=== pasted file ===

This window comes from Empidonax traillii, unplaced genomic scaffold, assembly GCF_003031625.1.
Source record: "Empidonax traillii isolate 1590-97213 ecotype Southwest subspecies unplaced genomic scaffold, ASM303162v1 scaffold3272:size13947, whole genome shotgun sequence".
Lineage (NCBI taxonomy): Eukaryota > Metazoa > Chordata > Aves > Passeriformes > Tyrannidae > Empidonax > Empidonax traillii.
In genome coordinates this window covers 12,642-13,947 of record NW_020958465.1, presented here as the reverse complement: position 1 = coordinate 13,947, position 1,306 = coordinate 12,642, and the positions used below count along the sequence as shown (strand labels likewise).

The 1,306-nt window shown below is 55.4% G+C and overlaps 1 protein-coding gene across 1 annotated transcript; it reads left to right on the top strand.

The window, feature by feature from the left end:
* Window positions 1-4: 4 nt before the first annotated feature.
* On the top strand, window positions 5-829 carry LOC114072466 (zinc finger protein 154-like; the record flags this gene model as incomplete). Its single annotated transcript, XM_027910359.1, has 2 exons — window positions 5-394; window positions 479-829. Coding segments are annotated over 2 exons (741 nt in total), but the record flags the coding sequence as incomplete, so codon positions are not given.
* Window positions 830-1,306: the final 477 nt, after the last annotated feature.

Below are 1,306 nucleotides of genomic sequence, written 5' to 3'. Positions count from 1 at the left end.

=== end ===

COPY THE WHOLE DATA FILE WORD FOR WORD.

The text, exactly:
This window comes from Empidonax traillii, unplaced genomic scaffold, assembly GCF_003031625.1.
Source record: "Empidonax traillii isolate 1590-97213 ecotype Southwest subspecies unplaced genomic scaffold, ASM303162v1 scaffold3272:size13947, whole genome shotgun sequence".
Lineage (NCBI taxonomy): Eukaryota > Metazoa > Chordata > Aves > Passeriformes > Tyrannidae > Empidonax > Empidonax traillii.
In genome coordinates this window covers 12,642-13,947 of record NW_020958465.1, presented here as the reverse complement: position 1 = coordinate 13,947, position 1,306 = coordinate 12,642, and the positions used below count along the sequence as shown (strand labels likewise).

The 1,306-nt window shown below is 55.4% G+C and overlaps 1 protein-coding gene across 1 annotated transcript; it reads left to right on the top strand.

The window, feature by feature from the left end:
* Window positions 1-4: 4 nt before the first annotated feature.
* On the top strand, window positions 5-829 carry LOC114072466 (zinc finger protein 154-like; the record flags this gene model as incomplete). Its single annotated transcript, XM_027910359.1, has 2 exons — window positions 5-394; window positions 479-829. Coding segments are annotated over 2 exons (741 nt in total), but the record flags the coding sequence as incomplete, so codon positions are not given.
* Window positions 830-1,306: the final 477 nt, after the last annotated feature.

Below are 1,306 nucleotides of genomic sequence, written 5' to 3'. Positions count from 1 at the left end.